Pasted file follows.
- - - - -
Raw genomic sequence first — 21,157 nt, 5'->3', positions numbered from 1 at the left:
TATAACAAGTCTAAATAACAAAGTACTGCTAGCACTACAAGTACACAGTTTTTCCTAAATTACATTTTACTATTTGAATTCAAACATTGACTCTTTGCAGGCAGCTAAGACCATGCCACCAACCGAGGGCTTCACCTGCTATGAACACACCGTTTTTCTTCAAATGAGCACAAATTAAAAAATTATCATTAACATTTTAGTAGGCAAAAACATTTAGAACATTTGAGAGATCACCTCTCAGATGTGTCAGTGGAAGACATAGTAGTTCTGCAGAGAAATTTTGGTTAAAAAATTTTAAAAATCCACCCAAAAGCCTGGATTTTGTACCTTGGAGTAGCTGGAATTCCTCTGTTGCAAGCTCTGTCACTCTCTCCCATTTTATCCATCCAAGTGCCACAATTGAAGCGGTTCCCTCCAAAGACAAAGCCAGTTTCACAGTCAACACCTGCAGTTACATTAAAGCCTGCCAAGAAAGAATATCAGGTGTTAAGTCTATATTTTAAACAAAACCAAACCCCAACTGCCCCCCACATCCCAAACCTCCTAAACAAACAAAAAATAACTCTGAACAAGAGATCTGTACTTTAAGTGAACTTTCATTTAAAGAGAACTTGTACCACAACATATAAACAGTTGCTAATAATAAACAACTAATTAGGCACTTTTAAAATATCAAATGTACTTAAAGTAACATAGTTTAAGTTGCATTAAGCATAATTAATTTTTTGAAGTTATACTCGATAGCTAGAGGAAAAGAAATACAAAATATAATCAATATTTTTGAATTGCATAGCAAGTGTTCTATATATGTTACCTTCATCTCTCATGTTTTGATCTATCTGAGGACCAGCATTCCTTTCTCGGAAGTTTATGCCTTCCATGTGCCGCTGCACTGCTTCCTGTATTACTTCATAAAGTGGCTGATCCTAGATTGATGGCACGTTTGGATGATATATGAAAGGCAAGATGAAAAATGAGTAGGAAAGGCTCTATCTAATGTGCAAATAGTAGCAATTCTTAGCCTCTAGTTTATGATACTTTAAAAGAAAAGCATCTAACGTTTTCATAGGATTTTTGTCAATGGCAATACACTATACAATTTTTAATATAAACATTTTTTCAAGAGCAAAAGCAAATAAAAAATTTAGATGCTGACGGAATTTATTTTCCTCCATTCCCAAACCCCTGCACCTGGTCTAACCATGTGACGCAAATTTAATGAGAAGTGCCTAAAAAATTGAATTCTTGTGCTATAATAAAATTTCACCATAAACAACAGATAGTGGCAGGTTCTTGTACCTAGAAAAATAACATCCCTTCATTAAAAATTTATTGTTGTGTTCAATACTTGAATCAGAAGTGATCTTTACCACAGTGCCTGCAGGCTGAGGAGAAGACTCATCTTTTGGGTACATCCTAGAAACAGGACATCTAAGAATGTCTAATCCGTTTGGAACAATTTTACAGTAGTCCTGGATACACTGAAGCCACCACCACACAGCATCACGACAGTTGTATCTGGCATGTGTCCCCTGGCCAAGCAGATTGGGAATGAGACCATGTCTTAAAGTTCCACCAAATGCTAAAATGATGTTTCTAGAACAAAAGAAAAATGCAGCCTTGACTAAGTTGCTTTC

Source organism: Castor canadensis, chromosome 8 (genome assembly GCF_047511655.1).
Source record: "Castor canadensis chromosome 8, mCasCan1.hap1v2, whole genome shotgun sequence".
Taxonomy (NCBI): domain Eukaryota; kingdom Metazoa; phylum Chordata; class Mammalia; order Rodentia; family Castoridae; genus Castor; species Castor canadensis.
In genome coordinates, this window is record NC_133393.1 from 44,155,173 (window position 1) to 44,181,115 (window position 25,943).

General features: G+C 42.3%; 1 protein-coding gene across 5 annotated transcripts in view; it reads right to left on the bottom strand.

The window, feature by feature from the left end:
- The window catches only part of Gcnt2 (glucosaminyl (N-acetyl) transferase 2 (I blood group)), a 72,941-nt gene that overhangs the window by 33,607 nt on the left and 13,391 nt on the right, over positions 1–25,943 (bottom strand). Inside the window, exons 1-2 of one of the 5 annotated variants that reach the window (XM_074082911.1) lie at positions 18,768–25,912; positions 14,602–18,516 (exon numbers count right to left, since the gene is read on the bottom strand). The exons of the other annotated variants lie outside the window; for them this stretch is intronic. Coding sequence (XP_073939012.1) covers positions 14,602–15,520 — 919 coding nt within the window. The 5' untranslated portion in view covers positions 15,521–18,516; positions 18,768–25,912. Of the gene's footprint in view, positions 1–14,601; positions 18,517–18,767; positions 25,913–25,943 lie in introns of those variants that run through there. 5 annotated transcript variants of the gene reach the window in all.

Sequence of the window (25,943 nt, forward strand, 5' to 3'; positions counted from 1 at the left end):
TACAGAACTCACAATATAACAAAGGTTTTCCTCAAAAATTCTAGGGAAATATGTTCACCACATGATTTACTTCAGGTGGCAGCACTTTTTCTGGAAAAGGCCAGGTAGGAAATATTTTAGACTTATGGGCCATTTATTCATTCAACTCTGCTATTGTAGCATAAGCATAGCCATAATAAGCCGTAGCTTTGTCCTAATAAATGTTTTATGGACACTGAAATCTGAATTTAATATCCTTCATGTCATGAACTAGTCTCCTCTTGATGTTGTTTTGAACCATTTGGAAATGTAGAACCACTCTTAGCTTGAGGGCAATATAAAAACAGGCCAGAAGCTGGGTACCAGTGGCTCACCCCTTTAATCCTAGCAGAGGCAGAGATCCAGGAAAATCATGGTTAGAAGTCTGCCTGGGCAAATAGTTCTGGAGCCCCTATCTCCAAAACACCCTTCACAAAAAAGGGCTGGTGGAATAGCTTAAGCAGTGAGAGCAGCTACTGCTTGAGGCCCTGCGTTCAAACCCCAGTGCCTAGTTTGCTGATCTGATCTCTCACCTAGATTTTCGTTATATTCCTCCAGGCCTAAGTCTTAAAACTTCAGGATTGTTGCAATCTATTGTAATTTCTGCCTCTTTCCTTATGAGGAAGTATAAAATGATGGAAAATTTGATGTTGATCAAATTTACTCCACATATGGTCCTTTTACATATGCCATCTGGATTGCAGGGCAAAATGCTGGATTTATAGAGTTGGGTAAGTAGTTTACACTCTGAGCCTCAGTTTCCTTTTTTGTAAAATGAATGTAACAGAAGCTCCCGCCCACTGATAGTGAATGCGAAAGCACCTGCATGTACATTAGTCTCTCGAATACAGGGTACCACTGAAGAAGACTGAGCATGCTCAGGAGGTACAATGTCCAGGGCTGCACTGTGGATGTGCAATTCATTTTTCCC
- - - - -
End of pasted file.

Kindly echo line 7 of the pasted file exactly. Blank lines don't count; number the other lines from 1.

General features: G+C 42.3%; 1 protein-coding gene across 5 annotated transcripts in view; it reads right to left on the bottom strand.